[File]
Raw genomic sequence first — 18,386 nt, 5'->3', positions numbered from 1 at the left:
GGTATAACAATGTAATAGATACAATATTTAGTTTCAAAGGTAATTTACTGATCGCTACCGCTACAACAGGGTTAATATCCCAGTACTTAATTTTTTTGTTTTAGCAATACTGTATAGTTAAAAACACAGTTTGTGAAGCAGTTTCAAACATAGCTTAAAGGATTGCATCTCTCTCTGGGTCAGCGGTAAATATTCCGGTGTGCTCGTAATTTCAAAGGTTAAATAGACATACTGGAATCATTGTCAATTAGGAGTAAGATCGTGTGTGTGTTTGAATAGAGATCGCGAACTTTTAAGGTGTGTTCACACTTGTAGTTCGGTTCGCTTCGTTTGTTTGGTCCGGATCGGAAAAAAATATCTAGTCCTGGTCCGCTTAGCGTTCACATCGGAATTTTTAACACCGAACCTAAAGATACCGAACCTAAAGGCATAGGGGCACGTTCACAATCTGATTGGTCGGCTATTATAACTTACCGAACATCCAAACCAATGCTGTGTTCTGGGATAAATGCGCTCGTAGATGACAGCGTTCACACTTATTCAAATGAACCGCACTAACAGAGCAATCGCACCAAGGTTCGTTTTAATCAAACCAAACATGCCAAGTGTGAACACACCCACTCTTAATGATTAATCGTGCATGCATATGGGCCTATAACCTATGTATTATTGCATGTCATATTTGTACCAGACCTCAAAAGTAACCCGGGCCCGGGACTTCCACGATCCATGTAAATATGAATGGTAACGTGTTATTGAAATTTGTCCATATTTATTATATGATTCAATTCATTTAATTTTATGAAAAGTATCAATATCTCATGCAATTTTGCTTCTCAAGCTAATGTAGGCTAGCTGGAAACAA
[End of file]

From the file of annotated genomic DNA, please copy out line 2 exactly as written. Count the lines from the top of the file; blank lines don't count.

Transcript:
GGTATAACAATGTAATAGATACAATATTTAGTTTCAAAGGTAATTTACTGATCGCTACCGCTACAACAGGGTTAATATCCCAGTACTTAATTTTTTTGTTTTAGCAATACTGTATAGTTAAAAACACAGTTTGTGAAGCAGTTTCAAACATAGCTTAAAGGATTGCATCTCTCTCTGGGTCAGCGGTAAATATTCCGGTGTGCTCGTAATTTCAAAGGTTAAATAGACATACTGGAATCATTGTCAATTAGGAGTAAGATCGTGTGTGTGTTTGAATAGAGATCGCGAACTTTTAAGGTGTGTTCACACTTGTAGTTCGGTTCGCTTCGTTTGTTTGGTCCGGATCGGAAAAAAATATCTAGTCCTGGTCCGCTTAGCGTTCACATCGGAATTTTTAACACCGAACCTAAAGATACCGAACCTAAAGGCATAGGGGCACGTTCACAATCTGATTGGTCGGCTATTATAACTTACCGAACATCCAAACCAATGCTGTGTTCTGGGATAAATGCGCTCGTAGATGACAGCGTTCACACTTATTCAAATGAACCGCACTAACAGAGCAATCGCACCAAGGTTCGTTTTAATCAAACCAAACATGCCAAGTGTGAACACACCCACTCTTAATGATTAATCGTGCATGCATATGGGCCTATAACCTATGTATTATTGCATGTCATATTTGTACCAGACCTCAAAAGTAACCCGGGCCCGGGACTTCCACGATCCATGTAAATATGAATGGTAACGTGTTATTGAAATTTGTCCATATTTATTATATGATTCAATTCATTTAATTTTATGAAAAGTATCAATATCTCATGCAATTTTGCTTCTCAAGCTAATGTAGGCTAGCTGGAAACAA